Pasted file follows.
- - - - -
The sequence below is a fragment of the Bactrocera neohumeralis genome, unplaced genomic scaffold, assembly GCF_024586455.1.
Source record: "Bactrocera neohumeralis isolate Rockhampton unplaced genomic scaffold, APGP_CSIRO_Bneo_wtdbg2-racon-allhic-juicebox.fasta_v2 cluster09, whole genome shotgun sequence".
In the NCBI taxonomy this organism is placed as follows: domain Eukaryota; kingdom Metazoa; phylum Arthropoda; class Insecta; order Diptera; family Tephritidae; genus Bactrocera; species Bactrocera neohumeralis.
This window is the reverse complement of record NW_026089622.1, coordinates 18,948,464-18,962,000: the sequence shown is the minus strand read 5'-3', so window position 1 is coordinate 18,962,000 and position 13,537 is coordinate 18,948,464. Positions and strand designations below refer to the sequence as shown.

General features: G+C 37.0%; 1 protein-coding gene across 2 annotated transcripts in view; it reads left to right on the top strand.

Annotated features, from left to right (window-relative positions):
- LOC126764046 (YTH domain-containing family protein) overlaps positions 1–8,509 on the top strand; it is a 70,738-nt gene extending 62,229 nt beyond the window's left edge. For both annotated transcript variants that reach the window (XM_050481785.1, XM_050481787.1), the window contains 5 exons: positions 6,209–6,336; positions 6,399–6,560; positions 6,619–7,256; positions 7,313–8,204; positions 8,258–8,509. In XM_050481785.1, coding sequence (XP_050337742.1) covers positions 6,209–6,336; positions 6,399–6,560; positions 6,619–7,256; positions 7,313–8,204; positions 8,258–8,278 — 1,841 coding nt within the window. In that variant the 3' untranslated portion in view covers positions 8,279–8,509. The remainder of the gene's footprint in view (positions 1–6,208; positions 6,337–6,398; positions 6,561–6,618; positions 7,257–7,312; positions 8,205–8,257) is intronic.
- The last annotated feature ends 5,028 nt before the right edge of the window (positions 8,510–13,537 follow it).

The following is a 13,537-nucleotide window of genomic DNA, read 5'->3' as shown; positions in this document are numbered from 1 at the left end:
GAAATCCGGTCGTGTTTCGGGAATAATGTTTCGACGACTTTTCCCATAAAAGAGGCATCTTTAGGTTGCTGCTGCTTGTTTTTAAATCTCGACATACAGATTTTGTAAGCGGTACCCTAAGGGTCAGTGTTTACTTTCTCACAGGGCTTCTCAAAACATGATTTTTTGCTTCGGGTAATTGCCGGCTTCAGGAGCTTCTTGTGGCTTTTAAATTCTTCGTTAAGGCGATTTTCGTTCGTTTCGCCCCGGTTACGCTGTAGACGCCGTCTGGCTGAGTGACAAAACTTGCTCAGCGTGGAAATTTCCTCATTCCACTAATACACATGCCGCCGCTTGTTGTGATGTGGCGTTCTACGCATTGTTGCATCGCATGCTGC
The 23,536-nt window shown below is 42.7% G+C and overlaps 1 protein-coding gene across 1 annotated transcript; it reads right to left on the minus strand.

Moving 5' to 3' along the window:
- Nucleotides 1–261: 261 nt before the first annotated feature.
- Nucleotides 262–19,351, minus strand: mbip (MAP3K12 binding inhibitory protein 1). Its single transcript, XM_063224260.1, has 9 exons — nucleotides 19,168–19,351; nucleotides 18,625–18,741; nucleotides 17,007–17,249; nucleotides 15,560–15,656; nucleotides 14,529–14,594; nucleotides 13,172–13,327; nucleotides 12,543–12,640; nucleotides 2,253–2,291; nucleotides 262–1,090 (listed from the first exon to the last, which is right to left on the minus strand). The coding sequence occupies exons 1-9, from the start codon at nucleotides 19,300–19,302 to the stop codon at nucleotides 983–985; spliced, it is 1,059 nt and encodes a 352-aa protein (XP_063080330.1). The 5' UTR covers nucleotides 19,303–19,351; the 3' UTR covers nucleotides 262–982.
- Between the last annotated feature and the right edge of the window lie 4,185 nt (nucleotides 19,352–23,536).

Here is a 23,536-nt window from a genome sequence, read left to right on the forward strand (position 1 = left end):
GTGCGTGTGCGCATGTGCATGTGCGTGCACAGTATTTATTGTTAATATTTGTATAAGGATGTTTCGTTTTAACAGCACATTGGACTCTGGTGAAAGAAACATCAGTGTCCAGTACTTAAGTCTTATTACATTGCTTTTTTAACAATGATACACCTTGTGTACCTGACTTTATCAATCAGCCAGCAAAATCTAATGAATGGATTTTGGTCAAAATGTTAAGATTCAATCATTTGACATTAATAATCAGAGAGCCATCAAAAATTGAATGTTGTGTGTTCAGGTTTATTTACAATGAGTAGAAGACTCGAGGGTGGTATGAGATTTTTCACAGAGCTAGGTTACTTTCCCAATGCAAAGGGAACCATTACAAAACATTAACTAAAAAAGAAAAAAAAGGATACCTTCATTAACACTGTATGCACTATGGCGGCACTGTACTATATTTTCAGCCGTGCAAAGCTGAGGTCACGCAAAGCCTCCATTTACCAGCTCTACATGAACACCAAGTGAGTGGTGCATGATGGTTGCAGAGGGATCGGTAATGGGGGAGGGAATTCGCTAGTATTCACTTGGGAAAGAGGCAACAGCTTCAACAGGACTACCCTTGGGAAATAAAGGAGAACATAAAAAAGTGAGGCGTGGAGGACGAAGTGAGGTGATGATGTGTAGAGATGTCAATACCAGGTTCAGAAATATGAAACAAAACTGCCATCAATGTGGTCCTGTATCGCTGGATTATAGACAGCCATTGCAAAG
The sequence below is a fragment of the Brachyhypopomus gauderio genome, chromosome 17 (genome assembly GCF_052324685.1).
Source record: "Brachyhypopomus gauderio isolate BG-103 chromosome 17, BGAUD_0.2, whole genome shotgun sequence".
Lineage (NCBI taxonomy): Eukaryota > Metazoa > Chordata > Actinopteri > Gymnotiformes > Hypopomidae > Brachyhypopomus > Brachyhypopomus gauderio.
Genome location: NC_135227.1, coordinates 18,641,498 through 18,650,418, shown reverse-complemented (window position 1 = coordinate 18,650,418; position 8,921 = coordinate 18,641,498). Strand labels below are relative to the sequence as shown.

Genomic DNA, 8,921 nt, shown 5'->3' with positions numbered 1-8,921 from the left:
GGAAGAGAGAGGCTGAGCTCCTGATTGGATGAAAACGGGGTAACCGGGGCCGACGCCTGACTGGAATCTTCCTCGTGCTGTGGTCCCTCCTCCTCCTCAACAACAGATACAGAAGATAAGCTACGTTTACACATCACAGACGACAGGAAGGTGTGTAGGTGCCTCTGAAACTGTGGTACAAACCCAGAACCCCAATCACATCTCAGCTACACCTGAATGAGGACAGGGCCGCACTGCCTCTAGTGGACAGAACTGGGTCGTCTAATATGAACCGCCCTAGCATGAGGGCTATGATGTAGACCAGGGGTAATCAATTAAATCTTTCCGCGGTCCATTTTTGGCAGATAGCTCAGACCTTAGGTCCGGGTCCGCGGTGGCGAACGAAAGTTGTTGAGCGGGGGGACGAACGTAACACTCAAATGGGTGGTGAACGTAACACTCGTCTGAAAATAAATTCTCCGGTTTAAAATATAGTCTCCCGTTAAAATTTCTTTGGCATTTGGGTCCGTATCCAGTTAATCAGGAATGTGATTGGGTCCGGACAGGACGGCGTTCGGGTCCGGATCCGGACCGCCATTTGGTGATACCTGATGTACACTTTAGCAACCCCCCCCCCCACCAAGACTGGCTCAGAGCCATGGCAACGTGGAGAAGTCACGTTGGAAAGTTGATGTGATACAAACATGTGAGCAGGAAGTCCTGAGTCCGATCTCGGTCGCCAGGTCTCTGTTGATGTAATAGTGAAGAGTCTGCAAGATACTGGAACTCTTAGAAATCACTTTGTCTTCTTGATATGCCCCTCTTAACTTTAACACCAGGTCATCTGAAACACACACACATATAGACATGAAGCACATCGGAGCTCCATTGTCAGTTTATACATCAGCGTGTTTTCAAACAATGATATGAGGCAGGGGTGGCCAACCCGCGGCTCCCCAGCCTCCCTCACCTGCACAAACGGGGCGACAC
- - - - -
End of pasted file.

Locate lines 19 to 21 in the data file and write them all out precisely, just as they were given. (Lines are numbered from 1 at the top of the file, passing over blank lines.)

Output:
Source record: "Brachyhypopomus gauderio isolate BG-103 chromosome 17, BGAUD_0.2, whole genome shotgun sequence".
Lineage (NCBI taxonomy): Eukaryota > Metazoa > Chordata > Actinopteri > Gymnotiformes > Hypopomidae > Brachyhypopomus > Brachyhypopomus gauderio.
Genome location: NC_135227.1, coordinates 18,641,498 through 18,650,418, shown reverse-complemented (window position 1 = coordinate 18,650,418; position 8,921 = coordinate 18,641,498). Strand labels below are relative to the sequence as shown.